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Fossil fuel investments of US insurance sector prompt concern from California, consumer advocates
California's decarbonization efforts are not translating into more green and less fossil fuel investments by leading US insurance firms operating in the state, new S&P Global Market Intelligence Analysis shows.
Instead, the "Climate Risk and Resilience Analysis" reveals that the insurance sector's fossil fuel investments far outpaced "green" investments in 2018 and 2019.
Commissioned by the California Department of Insurance (CDI) in 2020 and released 18 April, the analysis found that at least $476.72 billion, or 9.42%, of the firms' $5.06 trillion in managed assets were invested in fossil fuels in 2018. The percentage was almost unchanged in 2019, when 9.41% of investments, or about $536.22 billion of $5.697 trillion, were placed in fossil fuels.
At the same time, these firms invested $11.4 billion in green bonds to pay for environmentally beneficial energy efficiency as well as clean energy and transportation projects in 2019, more than doubling the $5.03 billion invested a year earlier.
Following the report's release, California Insurance Commissioner Ricardo Lara, who has spearheaded the state's climate risk disclosure efforts from this sector, said insurance firms need to do more to protect consumers and the environment from the billions of dollars in catastrophic climate-related losses caused by wildfires.
"Most exhaustive study"
Terming the S&P Global Market Intelligence report "the most exhaustive study of fossil fuel investments by insurance companies ever done by any US state," Lara said, "for the first time, we are disclosing fossil fuel investments while also measuring insurance companies' commitment to sustainability through their investments in green bonds."
Insurance firms act as both underwriters and investors. They invest premiums paid by customers to help pay claims related to climate-fueled damage that have run into the billions in California, mainly due to the wildfires ravaging the state. In 2018, California's Camp Fire resulted in insured losses of $12 billion and was the costliest event ever globally, according to the analysis.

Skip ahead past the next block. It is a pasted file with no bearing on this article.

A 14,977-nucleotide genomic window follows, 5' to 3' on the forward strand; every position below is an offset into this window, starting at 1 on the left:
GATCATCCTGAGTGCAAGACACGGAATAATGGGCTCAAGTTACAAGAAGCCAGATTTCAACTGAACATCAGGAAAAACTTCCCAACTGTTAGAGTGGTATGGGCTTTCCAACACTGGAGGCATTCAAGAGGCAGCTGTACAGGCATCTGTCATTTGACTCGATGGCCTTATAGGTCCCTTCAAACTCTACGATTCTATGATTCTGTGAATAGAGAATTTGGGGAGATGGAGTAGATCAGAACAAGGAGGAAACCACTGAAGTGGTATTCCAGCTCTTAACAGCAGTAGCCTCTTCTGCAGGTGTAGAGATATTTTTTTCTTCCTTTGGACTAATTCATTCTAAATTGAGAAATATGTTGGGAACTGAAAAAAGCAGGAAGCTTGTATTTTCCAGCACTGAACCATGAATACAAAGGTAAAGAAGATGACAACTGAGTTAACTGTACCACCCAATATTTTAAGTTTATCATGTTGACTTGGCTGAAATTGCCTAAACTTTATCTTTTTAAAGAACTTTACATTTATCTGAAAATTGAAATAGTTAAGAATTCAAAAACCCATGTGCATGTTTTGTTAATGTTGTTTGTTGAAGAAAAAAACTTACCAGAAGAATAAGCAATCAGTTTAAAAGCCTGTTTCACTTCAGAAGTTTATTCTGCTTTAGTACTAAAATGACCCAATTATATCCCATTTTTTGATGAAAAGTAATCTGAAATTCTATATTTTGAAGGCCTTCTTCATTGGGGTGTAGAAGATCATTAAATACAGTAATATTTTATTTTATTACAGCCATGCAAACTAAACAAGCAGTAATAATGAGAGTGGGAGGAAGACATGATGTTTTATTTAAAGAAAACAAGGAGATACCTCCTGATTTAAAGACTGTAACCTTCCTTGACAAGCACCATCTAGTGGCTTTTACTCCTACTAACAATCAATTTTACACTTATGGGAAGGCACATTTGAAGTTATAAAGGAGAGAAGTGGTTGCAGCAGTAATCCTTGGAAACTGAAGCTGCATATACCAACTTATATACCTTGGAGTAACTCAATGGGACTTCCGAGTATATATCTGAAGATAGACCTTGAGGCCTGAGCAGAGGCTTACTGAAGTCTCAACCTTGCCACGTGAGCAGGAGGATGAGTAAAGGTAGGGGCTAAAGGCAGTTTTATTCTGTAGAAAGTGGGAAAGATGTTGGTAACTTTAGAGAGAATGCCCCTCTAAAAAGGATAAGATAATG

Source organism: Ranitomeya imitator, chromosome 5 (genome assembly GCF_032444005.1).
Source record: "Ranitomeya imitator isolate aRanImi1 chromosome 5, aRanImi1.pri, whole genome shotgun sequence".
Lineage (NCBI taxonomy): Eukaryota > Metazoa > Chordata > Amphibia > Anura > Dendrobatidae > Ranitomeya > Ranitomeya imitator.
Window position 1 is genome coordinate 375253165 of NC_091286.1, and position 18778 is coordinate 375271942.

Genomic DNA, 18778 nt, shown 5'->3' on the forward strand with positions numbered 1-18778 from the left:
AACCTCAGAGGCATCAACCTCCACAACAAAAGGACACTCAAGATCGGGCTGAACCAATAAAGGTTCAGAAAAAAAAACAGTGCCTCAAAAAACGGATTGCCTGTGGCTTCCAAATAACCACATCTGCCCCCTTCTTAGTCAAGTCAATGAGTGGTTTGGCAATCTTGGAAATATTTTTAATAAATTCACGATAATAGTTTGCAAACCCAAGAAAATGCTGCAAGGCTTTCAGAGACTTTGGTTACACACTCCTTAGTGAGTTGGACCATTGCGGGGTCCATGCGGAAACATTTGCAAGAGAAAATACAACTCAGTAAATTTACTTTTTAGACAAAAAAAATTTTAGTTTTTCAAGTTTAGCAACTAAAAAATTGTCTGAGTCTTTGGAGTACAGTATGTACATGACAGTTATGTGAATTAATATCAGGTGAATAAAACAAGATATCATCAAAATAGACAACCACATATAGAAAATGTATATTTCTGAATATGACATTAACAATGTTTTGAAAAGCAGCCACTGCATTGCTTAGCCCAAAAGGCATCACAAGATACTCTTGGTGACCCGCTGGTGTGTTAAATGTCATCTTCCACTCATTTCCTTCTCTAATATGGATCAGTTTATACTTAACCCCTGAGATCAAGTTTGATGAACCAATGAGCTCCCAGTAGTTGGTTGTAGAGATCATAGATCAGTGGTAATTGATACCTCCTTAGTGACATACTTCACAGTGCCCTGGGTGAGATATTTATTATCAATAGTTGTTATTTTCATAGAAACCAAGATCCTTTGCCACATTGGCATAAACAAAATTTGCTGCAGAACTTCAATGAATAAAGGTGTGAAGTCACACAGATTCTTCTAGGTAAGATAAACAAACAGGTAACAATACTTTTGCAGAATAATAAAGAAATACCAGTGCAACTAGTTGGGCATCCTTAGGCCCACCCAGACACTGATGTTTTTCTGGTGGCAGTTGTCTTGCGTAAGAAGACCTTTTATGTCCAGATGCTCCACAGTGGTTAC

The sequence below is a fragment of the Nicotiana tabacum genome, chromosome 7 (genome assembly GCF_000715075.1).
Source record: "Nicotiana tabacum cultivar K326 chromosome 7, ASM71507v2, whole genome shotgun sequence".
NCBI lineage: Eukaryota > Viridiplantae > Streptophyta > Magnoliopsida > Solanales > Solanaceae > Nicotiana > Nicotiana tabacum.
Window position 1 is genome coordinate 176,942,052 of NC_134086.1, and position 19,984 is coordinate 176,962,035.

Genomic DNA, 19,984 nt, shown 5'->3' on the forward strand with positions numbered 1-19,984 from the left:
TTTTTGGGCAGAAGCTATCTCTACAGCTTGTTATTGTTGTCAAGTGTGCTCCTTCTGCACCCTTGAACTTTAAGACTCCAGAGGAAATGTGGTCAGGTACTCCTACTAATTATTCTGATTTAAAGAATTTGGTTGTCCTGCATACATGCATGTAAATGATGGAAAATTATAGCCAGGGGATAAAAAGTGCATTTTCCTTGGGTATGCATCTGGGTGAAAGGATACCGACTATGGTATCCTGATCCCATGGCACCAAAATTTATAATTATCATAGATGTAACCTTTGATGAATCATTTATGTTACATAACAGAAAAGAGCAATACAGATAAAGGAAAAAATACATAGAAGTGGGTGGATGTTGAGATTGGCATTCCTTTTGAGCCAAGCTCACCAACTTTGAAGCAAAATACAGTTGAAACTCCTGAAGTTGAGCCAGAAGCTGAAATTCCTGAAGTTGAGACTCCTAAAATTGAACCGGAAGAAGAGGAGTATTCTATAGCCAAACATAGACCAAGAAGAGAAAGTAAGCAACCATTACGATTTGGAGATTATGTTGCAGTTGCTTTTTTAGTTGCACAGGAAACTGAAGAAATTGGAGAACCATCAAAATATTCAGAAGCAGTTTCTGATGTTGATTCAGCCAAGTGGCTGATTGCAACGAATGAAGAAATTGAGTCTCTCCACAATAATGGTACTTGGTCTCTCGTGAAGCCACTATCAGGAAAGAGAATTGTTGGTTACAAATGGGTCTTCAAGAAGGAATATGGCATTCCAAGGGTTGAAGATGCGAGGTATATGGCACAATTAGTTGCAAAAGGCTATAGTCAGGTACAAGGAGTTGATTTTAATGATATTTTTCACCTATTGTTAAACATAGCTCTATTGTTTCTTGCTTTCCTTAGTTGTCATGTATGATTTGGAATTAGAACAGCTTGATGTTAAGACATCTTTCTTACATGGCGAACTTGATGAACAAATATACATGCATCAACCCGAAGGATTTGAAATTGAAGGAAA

Since states primarily regulate insurance firms in the US, CDI has been collecting investment data since 2015 from insurance firms with $100 million in premiums to get an idea of their exposure to climate risk. In 2020, CDI commissioned S&P Global Market Intelligence—as it had done two years prior—to analyze the investments approximately 1,200 insurance firms made during 2018 and 2019.
Lacks underwriting data
It did not, however, analyze the fossil fuel assets that insurance firms have underwritten, a major gap in the data, Public Citizen climate financial policy campaigner East Peterson-Trujillo told Net-Zero Business Daily by S&P Global Commodity Insights 20 April.
In response to the report and Lara's statement, the Washington DC-based trade group American Property Casualty Insurance Association (APCIA) said insurers look forward to working with the CDI and other regulatory agencies to "facilitating a more environmentally resilient economy."
"We are pleased the CDI recognized that insurers doubled their investments in green bonds in just one year," Deni Ritter, APCIA assistant vice president for state government affairs, wrote in a 21 April statement to Net-Zero Business Daily. "Insurers have a unique role in fostering development of more green technologies and tools by making capital and protection available to industries as they transition to a lower carbon future."
Although the CDI report provides useful data, Ritter cautioned against using the CDI report "exclusively" to evaluate the climate-related investment or commitments of any particular company.
"Also," she added, "this report should not be taken as a company's current investment strategy given the lag in reporting time cycles."
More states mandate transparency this fall
Work to enhance transparency in the insurance sector when it comes to climate risk is not limited to California. Nearly a fortnight earlier, the National Association of Insurance Commissioners—a trade group for state insurance regulators like Lara—unveiled an updated reporting format in line with international standards. The revised reporting format would require insurance companies to disclose in detail the climate-related liabilities and risks they face from investing in and underwriting fossil fuel companies.